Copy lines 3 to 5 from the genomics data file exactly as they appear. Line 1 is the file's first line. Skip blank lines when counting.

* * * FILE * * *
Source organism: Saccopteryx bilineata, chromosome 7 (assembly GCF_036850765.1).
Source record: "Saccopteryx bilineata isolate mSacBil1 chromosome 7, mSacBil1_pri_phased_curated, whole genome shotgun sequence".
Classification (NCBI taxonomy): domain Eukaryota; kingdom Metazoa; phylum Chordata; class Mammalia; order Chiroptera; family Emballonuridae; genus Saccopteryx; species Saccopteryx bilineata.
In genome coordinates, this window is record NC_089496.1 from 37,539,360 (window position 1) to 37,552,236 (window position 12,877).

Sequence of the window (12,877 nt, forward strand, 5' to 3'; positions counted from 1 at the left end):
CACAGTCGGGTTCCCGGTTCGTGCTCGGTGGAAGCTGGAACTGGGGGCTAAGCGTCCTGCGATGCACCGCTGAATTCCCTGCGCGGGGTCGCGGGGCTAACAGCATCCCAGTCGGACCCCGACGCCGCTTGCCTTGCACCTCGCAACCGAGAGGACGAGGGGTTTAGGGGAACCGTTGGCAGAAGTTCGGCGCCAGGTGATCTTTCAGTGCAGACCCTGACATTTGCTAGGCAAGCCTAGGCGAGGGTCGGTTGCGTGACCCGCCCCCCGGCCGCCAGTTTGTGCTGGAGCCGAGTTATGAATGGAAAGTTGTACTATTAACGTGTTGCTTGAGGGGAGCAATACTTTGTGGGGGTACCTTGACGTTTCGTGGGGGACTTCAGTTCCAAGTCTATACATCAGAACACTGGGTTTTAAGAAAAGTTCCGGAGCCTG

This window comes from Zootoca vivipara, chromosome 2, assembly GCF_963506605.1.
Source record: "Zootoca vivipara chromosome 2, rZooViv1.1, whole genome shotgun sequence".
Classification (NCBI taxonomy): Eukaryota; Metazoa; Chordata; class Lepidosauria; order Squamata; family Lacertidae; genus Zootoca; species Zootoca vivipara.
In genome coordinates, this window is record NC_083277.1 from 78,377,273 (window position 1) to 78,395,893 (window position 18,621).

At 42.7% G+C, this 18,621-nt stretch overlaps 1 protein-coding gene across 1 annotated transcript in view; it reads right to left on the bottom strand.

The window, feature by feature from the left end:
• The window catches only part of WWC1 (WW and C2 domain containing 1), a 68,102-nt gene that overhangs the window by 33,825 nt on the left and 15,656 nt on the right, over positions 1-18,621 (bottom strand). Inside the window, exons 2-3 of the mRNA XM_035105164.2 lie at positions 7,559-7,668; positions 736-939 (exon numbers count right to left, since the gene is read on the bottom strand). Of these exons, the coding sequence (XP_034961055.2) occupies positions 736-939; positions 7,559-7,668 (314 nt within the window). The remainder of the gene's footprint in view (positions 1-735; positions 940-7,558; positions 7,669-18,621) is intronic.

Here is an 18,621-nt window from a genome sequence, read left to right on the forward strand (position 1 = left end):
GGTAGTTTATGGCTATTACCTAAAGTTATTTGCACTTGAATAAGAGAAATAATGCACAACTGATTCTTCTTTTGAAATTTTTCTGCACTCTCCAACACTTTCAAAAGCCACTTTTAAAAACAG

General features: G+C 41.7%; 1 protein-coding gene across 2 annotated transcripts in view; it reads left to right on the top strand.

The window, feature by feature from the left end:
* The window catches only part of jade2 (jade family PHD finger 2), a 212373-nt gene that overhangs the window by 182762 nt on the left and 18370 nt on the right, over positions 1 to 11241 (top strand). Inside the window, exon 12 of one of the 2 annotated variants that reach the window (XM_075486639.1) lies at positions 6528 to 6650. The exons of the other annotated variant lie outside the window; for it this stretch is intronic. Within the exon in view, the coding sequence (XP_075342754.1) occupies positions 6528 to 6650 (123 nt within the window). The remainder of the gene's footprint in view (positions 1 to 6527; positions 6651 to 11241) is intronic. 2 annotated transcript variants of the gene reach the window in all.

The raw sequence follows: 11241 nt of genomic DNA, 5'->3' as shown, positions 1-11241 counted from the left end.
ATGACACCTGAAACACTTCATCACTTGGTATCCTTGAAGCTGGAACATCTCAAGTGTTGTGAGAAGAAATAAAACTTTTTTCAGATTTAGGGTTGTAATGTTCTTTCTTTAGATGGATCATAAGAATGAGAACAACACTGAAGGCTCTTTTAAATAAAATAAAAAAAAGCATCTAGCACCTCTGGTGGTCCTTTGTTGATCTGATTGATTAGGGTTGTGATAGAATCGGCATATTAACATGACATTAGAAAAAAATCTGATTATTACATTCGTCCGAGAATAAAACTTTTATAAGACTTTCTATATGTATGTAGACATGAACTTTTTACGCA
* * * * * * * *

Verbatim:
Classification (NCBI taxonomy): domain Eukaryota; kingdom Metazoa; phylum Chordata; class Mammalia; order Chiroptera; family Emballonuridae; genus Saccopteryx; species Saccopteryx bilineata.
In genome coordinates, this window is record NC_089496.1 from 37,539,360 (window position 1) to 37,552,236 (window position 12,877).

Sequence of the window (12,877 nt, forward strand, 5' to 3'; positions counted from 1 at the left end):